Even I had a similar kind of issue and doubt, thanks for solving it

Regards
 

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Rockauto seemed to have the best deal for control arms so at least I still saved her money on parts. The passenger side went fine, but the driverside front bolt that was a PITA. It gave me a reason to buy an angle grinder to cut the fender well sheet metal, but hand to remove battery and tray to get access enough to cut a slot for the bolt to come out.
I need to diick with the lower control arms of my '03. I would not have expected to have to cut sheet metal to do it. I guess I have something to look forward to, now.

Rear differential fill plug... ...Sprayed liberally with some penetrating fluid,
Total waste of time. Pipe thread is tapered, seals via thread deformation and by "stretching" the threaded hole it's screwed-into. It's a gas-tight seal, obviously liquid-tight since it wasn't leaking gear oil.

Therefore, penetrating oil cannot get between the threads. What doesn't evaporate, just leaves a puddle on the ground. Penetrating oil is USELESS on pipe thread.

picked up some screw extractor bit. Drilled hole through, hammered extractor in and tried turning. Nothing.
Now you can change the fluid AGAIN, since you put metal chips into the differential assembly when the bit broke through the end of the plug.

Keep spraying fluid
Still a waste of time.

So I get a propane torch and get everything nice and hot.
Propane without additional oxygen is not anywhere near hot enough. MAP-Pro is not hot enough. You need oxy-acetylene, or added oxygen with propane or MAP-Pro.

If the plug doesn't glow orange, it's not hot enough. Heat the PLUG not the housing. But now that you've drilled a hole through it, I'd suggest plugging the hole with a smaller pipe plug, screwed in fairly loose so the bare flame doesn't set fire to any gear grease or gear grease fumes in the housing.

I've never tried the candle trick,
Same as penetrating oil. The threads seal air-tight, liquid has NO chance of getting between them.

Autozone gives me ball joints with groves in them but her steering knuckle has no groves. The diameter was the same though, so installed them anyway. I figure the grooves or splines will just flatten anyways and its tight enough in there that it won't just spin around.
Seems very scary to me. I wish you had photos. Sounds like you got the wrong ball joints.

Next things to do:
Replace front brake pads
Easy. Last time I did that, I removed the calipers, blew the pistons into a fistfull of rags (so the piston didn't hit the other side of the caliper.) I cleaned the scuzz off the piston, cleaned the old fluid out of the caliper bore, removed the square-cut seal from the piston bore and then scraped my fingernail across the sides of the square-cut seal to peel off some crusty build-up. The seal had no cracks, seemed nicely flexible, so I put it right back into the freshly-cleaned caliper groove, and shoved the piston back into the bore after inflating the dust seal with a little-bit of compressed air.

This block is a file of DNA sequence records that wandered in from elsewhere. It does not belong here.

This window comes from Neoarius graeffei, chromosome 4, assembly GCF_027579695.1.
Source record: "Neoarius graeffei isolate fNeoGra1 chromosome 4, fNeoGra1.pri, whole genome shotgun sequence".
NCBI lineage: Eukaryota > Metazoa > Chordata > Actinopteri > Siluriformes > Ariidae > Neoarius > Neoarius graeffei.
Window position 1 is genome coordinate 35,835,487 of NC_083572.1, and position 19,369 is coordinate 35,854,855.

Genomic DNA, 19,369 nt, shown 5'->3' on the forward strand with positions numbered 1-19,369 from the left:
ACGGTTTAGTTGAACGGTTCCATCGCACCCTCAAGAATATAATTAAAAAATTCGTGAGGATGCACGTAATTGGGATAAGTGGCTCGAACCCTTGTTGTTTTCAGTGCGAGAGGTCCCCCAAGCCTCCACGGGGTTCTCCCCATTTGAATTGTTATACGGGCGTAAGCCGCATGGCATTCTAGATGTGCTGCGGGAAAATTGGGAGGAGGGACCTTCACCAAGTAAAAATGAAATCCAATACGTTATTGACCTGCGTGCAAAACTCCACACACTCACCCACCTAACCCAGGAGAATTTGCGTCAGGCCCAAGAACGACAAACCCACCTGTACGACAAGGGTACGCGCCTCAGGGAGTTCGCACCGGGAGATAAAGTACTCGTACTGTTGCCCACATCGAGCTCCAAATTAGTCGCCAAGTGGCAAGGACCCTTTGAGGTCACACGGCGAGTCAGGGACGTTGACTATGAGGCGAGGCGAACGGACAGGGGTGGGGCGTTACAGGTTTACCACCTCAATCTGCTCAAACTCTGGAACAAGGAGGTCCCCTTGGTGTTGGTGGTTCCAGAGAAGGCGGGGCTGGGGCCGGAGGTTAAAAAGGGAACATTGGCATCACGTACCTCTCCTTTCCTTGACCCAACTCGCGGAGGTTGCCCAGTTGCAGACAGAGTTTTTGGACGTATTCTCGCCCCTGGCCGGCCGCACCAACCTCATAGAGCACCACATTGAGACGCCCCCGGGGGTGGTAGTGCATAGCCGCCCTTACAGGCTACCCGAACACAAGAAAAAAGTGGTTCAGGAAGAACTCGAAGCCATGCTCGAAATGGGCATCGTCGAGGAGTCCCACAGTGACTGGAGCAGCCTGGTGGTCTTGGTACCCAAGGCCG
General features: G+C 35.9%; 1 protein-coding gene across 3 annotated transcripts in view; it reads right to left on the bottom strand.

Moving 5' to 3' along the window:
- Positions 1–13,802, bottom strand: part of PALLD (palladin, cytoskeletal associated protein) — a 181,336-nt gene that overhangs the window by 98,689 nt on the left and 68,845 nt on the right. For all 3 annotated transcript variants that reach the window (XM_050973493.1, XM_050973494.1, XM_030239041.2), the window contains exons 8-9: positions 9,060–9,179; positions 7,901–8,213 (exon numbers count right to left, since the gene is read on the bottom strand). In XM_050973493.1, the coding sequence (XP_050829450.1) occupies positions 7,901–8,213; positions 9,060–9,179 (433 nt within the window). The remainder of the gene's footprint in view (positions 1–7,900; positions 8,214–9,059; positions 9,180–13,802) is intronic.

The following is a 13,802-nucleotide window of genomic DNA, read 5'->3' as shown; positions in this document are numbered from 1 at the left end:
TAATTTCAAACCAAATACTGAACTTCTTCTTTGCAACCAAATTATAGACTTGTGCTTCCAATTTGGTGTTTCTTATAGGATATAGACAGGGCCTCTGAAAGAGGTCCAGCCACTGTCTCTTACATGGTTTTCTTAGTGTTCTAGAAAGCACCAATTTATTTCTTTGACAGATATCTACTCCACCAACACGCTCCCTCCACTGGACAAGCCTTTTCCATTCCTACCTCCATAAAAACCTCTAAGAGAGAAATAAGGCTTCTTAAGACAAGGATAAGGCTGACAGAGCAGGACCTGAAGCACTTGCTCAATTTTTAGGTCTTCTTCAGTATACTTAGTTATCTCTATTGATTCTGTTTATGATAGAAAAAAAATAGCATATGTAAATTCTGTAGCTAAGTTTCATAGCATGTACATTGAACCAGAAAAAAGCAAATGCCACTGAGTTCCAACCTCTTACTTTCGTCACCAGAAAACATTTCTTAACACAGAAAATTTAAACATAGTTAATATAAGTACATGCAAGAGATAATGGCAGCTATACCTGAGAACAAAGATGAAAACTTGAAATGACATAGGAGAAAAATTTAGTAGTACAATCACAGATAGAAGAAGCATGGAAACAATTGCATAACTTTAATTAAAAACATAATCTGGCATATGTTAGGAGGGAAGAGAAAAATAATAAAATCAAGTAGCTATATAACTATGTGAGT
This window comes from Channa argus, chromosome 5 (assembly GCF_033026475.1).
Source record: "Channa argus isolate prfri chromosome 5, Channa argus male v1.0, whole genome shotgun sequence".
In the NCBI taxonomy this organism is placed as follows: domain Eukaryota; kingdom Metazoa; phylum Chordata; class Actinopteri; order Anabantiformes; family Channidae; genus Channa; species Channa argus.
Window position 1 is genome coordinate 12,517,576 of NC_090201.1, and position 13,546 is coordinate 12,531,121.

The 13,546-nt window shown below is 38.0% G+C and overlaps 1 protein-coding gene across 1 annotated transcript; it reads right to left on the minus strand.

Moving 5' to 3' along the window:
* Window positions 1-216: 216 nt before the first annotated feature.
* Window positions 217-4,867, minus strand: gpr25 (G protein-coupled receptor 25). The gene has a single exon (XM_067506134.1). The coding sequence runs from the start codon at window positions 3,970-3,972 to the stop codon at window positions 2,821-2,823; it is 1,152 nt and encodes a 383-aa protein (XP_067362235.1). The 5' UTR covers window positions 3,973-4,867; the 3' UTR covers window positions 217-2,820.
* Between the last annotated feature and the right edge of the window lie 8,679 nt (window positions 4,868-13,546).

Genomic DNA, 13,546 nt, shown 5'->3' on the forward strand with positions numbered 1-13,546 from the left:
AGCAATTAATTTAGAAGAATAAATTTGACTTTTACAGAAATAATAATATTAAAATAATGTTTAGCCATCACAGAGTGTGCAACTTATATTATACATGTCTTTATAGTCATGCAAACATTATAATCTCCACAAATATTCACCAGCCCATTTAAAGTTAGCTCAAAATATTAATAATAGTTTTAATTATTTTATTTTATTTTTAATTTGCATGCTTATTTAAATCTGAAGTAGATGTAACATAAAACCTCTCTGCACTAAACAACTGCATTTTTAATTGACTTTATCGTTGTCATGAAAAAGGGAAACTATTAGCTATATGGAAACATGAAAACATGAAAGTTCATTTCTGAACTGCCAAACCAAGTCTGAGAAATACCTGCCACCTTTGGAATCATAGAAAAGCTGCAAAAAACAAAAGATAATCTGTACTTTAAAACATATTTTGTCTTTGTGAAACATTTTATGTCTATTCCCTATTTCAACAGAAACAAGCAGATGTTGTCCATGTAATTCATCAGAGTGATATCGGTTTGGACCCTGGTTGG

I used Performance Friction "Carbon Metallic" brake pads. Most brake pads now are made in China or India; Performance Friction is made in Florida.

Flush brake fluid
Suck out most of the fluid in the master cylinder reservoir. Wipe the dark scuzz out of the reservoir as best you can with a paper towel, being careful to not tear the towel and leave paper inside.

Fill reservoir with fresh fluid of your choice. I avoid DOT 5 like the plague, but DOT 3 or 4 should be fine.

Crack the bleeder on the Right Rear caliper, let it drip into a drain pan until the fluid runs fresh 'n' virgin-pure. Refill reservoir as needed, but put the cap on the reservoir and on the can of fluid unless you're actually pouring from the can into the reservoir.

When the fluid at the RR is new-looking, close the bleeder screw, do the LR, RF, LF. They won't take as long, because most of the old contaminated fluid has gone out the RR bleeder screw.

Flush power steering fluid
MY '03 Trailblazer needed "Special" GM "Cold Climate" PS fluid to fix a PS whine. Expensive, but VERY worthwhile in my case.

At any rate, get a big drainpan, drop the PS return hose at the reservoir. Use a scrap piece of hose and a bolt, and a couple of clamps to seal the return fitting at the reservoir. Put the reservoir end of the return hose into a drainpan. Fill the reservoir, have a helper start the engine while you continue to pour fluid into the reservoir. When the fluid coming out of the hose into the drain pan looks virgin-new, shut off engine, reconnect hose to reservoir, top off fluid as needed.

Flush coolant
Don't forget upper and lower rad hoses, and heater hoses. At least the upper and lower rad hose clamps should be re-useable. Wonderful design--grip 'em with a pliers, they'll lock open until you're ready to reinstall 'em. Then tap 'em so the lock releases and they spring back to clamp the hose.

Brake pads for this vehicle - Metallic, semi-metallic or ceramic.